FIGS & SEXUALITY: Of the c. 150 Bornean fig species 47 species are monoecious (both sexes in one tree) and 103 species are dioecious (each plant is either male or female). From DNA studies it is known that all figs were originally dioecious and monoecious figs were a later development in fig history.

WORLDWIDE the proportion of monoecious to dioecious fig species is around 50:50. Dioecy is best developed and most common in the wet evergreen rainforests of Borneo.

THE DISADVANTAGES OF DIOECY: In Borneo dioecious figs are usually locally common  shrubs and lianas of the sub-canopy whilst monoecious  figs are  relatively scarce tall trees or stranglers which produce fig fruits (and fig wasps) at canopy level. Research has shown that these canopy level fig wasps are dispersed long distances by wind currents. However  dioecious fig wasps are rarely found in canopy level insect traps and are assumed to fly from one fig tree to another in the forest understorey, where wind is almost non-existent.

EXTERNAL CLUES to the sexuality of dioecious figs are most obvious with Sections Sycidium and Eriosycea (all members of which are dioecious). Male figs are nearly always larger and paler than female figs. The fact that certain dioecious male and female figs could be separated in the field was first pointed out by Hill (1967) working in Hong Kong.

Frank Lambert (1992) was the first to describe sexual differences in Malesian figs.

“A comparison of the figs from three male Ficus species F. heteropleura, F. obscura and F. parietalis at Kuala Lompat, West Malaysia showed that there were distinctive, consistent differences in colour, texture and morphology between figs on male and female plants. Male figs are always paler in coloration than female figs and do not exhibit the colour changes associated with ripening. The male figs of F. parietalis are pale orange at all stages whilst female trees produced orange seed figs which ripen dark red.”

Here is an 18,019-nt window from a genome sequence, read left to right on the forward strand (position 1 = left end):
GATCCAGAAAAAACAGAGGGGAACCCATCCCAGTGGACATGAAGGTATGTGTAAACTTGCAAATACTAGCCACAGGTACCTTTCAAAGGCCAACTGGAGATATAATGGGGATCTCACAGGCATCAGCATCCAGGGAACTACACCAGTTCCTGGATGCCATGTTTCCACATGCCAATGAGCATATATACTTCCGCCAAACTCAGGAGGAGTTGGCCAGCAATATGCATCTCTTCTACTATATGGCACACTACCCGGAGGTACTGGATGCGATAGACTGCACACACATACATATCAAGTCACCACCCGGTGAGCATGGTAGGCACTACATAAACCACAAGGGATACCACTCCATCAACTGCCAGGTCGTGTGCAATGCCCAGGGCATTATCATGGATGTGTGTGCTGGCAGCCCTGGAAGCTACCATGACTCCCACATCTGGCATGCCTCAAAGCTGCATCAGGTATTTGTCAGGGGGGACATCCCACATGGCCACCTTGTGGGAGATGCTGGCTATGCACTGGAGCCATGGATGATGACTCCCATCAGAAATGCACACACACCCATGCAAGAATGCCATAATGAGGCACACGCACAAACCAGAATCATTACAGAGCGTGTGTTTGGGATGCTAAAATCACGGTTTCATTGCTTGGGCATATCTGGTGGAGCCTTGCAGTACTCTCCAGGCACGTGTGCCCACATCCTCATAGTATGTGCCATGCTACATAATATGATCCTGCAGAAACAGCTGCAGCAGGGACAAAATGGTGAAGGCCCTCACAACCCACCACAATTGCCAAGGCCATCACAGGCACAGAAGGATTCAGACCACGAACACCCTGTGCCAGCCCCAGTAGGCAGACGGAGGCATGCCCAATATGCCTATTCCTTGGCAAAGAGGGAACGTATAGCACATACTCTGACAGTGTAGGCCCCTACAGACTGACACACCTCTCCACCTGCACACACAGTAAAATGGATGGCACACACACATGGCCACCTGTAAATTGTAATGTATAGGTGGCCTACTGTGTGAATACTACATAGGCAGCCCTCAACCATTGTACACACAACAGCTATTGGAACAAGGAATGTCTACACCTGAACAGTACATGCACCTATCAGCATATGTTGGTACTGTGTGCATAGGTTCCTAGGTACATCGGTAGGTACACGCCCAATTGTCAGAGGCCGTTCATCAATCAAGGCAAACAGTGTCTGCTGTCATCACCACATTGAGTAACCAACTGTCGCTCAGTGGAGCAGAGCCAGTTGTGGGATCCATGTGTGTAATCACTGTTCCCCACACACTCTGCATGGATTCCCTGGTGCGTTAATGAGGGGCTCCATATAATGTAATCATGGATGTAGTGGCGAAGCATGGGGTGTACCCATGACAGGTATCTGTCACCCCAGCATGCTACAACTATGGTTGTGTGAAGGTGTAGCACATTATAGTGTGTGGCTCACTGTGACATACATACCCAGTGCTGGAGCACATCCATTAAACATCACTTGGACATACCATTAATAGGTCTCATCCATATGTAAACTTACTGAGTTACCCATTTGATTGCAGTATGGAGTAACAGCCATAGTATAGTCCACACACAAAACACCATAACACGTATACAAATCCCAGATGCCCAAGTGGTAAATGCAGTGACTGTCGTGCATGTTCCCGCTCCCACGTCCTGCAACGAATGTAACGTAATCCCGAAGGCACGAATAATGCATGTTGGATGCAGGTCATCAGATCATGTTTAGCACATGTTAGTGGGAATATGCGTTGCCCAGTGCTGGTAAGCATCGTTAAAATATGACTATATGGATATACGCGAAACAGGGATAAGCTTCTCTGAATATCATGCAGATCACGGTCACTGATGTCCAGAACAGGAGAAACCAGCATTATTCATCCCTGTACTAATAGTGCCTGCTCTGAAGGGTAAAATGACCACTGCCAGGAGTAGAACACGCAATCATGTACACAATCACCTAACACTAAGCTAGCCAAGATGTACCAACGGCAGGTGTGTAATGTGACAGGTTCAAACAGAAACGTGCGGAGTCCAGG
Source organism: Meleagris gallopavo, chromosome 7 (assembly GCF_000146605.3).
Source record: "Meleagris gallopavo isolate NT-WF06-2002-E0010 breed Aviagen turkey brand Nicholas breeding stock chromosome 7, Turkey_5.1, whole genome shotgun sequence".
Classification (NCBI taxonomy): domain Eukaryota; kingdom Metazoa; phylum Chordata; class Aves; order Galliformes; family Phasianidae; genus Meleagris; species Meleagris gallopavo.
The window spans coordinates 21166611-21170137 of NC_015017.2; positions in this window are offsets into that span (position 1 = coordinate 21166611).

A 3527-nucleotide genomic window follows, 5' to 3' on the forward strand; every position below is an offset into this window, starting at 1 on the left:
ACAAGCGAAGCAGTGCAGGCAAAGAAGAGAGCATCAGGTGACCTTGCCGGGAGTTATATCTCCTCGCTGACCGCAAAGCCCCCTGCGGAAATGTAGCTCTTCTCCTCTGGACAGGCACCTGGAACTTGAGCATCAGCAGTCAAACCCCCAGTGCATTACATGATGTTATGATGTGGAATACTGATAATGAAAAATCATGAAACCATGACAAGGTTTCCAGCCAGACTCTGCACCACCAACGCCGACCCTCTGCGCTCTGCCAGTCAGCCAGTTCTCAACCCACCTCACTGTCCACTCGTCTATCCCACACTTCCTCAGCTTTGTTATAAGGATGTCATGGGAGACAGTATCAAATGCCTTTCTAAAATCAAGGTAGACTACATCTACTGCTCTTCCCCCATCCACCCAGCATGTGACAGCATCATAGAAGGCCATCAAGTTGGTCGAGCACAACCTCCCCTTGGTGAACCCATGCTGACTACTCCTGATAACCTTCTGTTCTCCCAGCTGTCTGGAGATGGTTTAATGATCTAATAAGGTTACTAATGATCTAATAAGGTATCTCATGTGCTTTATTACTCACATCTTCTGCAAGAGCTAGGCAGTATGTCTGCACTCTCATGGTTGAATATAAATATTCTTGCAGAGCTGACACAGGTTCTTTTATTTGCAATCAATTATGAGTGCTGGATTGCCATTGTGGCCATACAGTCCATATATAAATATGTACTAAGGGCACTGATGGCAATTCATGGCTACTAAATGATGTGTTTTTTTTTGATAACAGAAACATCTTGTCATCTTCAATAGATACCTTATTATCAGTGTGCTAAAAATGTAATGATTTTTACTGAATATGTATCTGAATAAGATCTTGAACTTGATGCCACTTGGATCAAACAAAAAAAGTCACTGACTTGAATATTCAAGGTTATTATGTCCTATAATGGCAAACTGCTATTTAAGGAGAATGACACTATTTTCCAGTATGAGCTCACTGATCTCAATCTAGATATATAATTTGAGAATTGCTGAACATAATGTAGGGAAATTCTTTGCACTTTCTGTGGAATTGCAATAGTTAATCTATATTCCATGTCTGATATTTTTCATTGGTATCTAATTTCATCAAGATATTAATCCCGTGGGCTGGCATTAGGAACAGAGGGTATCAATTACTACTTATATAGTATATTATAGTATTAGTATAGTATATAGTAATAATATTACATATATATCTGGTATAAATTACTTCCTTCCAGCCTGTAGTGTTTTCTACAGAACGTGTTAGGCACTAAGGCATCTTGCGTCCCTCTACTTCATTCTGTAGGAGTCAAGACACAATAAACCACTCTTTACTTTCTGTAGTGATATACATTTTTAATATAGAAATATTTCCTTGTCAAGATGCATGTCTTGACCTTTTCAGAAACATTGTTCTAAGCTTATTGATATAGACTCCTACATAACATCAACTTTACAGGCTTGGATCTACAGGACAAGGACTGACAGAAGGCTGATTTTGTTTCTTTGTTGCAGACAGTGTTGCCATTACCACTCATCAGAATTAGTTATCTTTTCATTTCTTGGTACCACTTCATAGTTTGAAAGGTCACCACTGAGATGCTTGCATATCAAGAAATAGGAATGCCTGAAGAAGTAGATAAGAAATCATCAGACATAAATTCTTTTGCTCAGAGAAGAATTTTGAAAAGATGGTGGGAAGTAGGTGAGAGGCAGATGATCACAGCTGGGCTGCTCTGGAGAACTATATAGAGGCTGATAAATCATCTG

Adapted from Fig Dimorphism in Bird-Dispersed Gynodioecious Ficus Lambert (1992)

Ficus parietalis IMG_5964 - Copy.JPG
Ficus parietalis male figs at Mulu. Note that the ostiole is open indicating that male wasps have bored a hole through the bracts surrounding the ostiole allowing the pregnant female wasps to escape and carry male pollen to a nearby  receptive female fig.
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Male Ficus parietalis figs at Mulu. Once the female wasps have left, the male  fig fruits fall to the ground and rot, their purpose in life having been achieved.
Ficus parietalis IMG_6040 - Copy.JPG
The male figs on the left show the open ostiole. The fig sections on the right show that the bracts which normally only allow one way entrance (inwards)  into the ostiole have been removed by the male wasps allowing the winged female wasps to escape the fig. Male wasps have only one purpose in life once they have mated with the female wasps and bored an exit hole.  They crowd onto the surface of the fig to act as decoys for predatory ants allowing the pregnant female wasps to escape unharmed.
This photo shows a male Ficus parietalis fig soon after the wasps start hatching. However the winged female wasps (black dumbells in the photo) cannot normally exit the exit at this stage because the the ostiole is blocked by the inward pointing bracts. The males have to cut a passage through the ostiole before the wasps can leave.
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Male Ficus parietalis fig in which the male wasps have now cut a passageway through the ostiole allowing both the male and female wasps to exit. From outside the empty male fig is obvious because the ostiole is now a black hole.
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This male fig never produced any wasps probably because the wall of the fig was damaged by fig parasites.